Practical Winery
65 Mitchell Blvd, San Rafael, CA 94903
phone: 415-453-9700 ext 102
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Sensory analysis of wines made from the unsupplemented Chardonnay juice (160 mg/L YAN) reveals a complex aroma profile with the more prominent sensory descriptors being “acetic,” “bruised apple,” “stale beer,” “cheese,” and “sweat,” whereas the fruity and floral descriptors received generally lower ratings (Figure 4). The low concentration of acetate and ethyl esters together with relatively high alcohol concentration suggests a chemical rationale for the sensory profile of the low YAN wines (Figure 3). The “sweat” and “cheese” attributes are likely to have resulted from volatile fatty acids that are more readily perceived in wines having a relatively low aroma intensity, which typically results from low juice YAN content.7
Moderate nitrogen supplementation (320 mg N/L) produces cleaner and more intense fruitier/floral wines, with prominent descriptors including “floral,” “tropical,” ”fruit ester,” and “banana” (Figure 4). These wines were characterized by increased total ester and reduced higher alcohol content compared to wines made from unsupplemented juice (Figure 3).
Perhaps surprisingly, whether inorganic or organic nitrogen supplements were used, the aroma profiles of the moderate nitrogen (320 mg N/L) wines were almost indistinguishable. This result suggests that winemakers have great flexibility in choice of products for moderate nitrogen supplementation, bearing in mind that some commercial organic nutrient products have very low YAN content.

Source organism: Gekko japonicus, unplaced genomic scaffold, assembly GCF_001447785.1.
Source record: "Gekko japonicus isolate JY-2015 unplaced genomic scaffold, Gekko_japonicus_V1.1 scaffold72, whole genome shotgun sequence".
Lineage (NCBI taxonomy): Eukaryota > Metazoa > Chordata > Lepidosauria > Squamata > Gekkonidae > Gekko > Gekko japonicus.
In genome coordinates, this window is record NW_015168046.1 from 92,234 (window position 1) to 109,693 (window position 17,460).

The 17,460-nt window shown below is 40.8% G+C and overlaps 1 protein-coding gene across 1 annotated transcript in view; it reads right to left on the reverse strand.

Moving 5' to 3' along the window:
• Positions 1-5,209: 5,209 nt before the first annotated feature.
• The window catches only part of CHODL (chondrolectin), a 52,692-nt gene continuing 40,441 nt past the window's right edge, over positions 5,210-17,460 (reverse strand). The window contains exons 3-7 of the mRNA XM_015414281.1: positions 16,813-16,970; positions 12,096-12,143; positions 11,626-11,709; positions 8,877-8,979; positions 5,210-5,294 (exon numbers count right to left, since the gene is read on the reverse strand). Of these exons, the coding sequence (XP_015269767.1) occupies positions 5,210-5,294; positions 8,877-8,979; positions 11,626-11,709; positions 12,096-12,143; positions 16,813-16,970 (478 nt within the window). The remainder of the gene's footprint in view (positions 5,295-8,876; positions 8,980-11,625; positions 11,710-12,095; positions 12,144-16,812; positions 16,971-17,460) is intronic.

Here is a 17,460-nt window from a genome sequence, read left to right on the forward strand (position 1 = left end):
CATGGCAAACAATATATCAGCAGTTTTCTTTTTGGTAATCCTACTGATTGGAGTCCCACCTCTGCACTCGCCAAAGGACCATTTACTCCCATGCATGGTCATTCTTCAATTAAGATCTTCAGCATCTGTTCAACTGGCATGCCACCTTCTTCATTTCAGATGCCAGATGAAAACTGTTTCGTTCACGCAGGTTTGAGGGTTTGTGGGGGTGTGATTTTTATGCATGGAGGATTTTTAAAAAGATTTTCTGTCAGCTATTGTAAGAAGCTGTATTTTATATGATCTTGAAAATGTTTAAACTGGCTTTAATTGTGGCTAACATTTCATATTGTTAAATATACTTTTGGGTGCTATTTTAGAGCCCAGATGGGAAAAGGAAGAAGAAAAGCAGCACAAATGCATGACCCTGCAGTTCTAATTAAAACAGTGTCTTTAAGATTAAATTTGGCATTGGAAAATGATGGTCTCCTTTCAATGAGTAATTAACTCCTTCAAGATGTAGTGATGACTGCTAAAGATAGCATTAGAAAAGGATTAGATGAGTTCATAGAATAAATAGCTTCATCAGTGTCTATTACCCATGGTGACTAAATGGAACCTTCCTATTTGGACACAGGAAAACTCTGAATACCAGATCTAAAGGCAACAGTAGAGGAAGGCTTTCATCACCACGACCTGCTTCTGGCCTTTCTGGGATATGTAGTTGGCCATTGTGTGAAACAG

Sensory profiles of wines made from high nitrogen supplemented juices, however, strongly depend on the type of nitrogen supplement used (Figure 4). Organic nitrogen (480 mg N/L) produced wines with the greatest intensity of fruitiness, in which the “floral,” “tropical,” “fruit ester,” and “banana” descriptors were most highly rated.
On the other hand, wines produced from high nitrogen juices supplemented
with inorganic nitrogen (480 mg N/L), were dominated by descriptors for volatile off-odors, giving a strong solvent character. The concomitant high concentration of ethyl acetate (100 mg/L) appears to be responsible for the masking- solvent odor (Figure 3).8 This result clearly shows that only moderate additions of DAP should be made and that repeated additions of DAP, such as can occur during fermentatio rescue procedures, can substantially increase perceived wine “volatile acidity” due to excessive ethyl acetate production (N.B. the odor of
ethyl acetate is often incorrectly referred to as volatile acidity).
The high aromatic impact of the organic nitrogen supplement is suggestive that grapes with naturally very high amino nitrogen might also have aromatic intensity. Further research is needed to show whether the grape-derived aroma compounds are likewise enhanced or, in fact, simply masked by the intense yeast aroma compounds.
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